Ex-rental cars for sale with histories 'hidden' by dealers

17 May, 2014 8:00am Julie Sinclair

Auto Express investigation: used car dealers are hiding the history of ex-rental cars in a practice slammed by Trading Standards

Car dealers are keeping quiet about the ex-rental history of their used cars, despite legislation banning that very sales practice. 

An investigation by Auto Express has revealed that most car manufacturers do not insist their dealers pass this information on to potential buyers, while Britain’s largest dealer network has argued that it would only supply the information “if asked”.

Under Consumer Protection from Unfair Trading Regulations (CPUTR) 2008, it’s illegal to withhold any details that could affect a purchase decision about a car at the point of sale. Advertising a car as having one previous owner, which later transpires to
be a rental company, is a prime example of this practice, according to Office of Fair Trading guidelines for the regulations.

• Sat-nav to ditch satellites for better accuracy

This kind of misleading omission could land a dealer in court, facing hefty fines or even jail. But when Auto Express quizzed all the major car manufacturers about this sales method, 83 per cent said they did not insist their dealers specifically flag up ex-fleet, ex-rental or ex-driving-school vehicles to potential customers. 

Audi UK even argued dealers were “not legally obliged to do so,” in response to an Auto Express investigation into one reader’s complaint about this practice (see the case study below).

Many argued that the information was already listed on the logbook – even though the car’s usage may not be obvious and customers might not even see the V5C form until collecting it – while others said dealers would only supply the information if asked.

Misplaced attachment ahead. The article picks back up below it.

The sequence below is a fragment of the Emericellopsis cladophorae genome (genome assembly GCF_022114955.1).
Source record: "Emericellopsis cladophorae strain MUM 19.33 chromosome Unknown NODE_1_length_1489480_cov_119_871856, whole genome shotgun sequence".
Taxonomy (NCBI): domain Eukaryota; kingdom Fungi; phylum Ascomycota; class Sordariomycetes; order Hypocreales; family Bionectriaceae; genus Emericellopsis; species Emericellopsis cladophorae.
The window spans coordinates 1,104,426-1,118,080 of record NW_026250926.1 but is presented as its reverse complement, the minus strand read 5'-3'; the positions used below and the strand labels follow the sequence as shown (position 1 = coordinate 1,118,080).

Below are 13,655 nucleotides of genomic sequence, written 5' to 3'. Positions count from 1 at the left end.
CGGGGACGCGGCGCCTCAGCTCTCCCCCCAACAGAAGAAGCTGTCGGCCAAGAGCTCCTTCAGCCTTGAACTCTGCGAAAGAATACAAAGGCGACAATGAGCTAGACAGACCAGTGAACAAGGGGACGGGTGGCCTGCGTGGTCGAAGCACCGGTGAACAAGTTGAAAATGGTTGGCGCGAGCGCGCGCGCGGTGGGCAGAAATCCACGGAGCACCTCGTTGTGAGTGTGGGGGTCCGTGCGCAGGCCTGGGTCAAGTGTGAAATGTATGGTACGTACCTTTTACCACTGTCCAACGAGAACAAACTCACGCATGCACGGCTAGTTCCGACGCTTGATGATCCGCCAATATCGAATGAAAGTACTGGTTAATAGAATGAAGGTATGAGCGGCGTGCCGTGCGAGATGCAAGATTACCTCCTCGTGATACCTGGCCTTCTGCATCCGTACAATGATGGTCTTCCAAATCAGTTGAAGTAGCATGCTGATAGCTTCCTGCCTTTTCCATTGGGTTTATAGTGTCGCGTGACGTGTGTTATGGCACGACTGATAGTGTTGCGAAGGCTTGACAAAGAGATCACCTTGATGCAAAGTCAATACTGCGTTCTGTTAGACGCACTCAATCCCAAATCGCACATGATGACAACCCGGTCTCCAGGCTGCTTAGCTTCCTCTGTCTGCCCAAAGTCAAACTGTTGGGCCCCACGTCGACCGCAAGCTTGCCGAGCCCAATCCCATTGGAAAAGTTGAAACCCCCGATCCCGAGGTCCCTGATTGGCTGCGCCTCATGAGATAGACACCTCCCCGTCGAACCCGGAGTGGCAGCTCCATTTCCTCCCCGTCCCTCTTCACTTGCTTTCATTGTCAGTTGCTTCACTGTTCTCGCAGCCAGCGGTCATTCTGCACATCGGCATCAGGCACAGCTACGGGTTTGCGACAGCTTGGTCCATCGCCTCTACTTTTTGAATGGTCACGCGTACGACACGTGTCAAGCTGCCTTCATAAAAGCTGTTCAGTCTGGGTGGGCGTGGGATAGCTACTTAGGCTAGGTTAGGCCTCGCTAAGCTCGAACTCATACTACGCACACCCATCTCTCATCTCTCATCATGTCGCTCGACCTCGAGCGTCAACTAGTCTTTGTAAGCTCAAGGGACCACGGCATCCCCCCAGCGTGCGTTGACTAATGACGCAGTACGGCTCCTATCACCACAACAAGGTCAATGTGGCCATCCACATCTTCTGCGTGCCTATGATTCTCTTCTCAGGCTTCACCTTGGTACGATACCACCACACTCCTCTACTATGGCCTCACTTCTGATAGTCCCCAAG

Manufacturers also unanimously argued that the quality checks needed for a car to be granted approved used status meant that an ex-rental history was irrelevant. 

Dealer group Pendragon, which sells 100,000 cars each year through its Evans Halshaw brand alone, agreed. Its spokeswoman said: “Revealing that a car is ex-rental or fleet could be misleading and might put people off.” 

Trading Standards says rule-breaking is rife in the used-car sector, with complaints from car buyers making up almost 75 per cent of calls received by Citizens Advice each year. However, Trading Standards’ motor trade expert Gerry Taylor admitted: “Severe cutbacks mean we simply don’t have the manpower to enforce these regulations.”

Ex rental car history cover-up: reaction to our investigation


“Guidelines say salespeople should be clear about the provenance of an approved used vehicle that’s provided to them by a manufacturer.

“We’re concerned to hear that regulations appear to have been broken and will look at the evidence Auto Express provides. We’ll remind members of their obligations.”

Trading standards 

“The long-awaited Consumer Rights Bill may give us more power to insist dealers compensate buyers if they break these rules.

“But it frankly doesn’t matter what legislation is put in place –
if there’s no enforcement, it isn’t going to make any difference.”

Pendragon dealer group

“We'd reveal it was an ex-rental if asked. But that car could actually be better kept than one you buy off a man in the street.

“So revealing it’s ex-rental could be misleading. It might put people off for no good reason. So long as we do our checks and the customer does theirs, everyone should be happy.”

Ex rental car history cover-up: case study

A car with just one previous owner is every used buyer’s dream. But what if that owner turns out to be a rental company? You’d probably feel misled.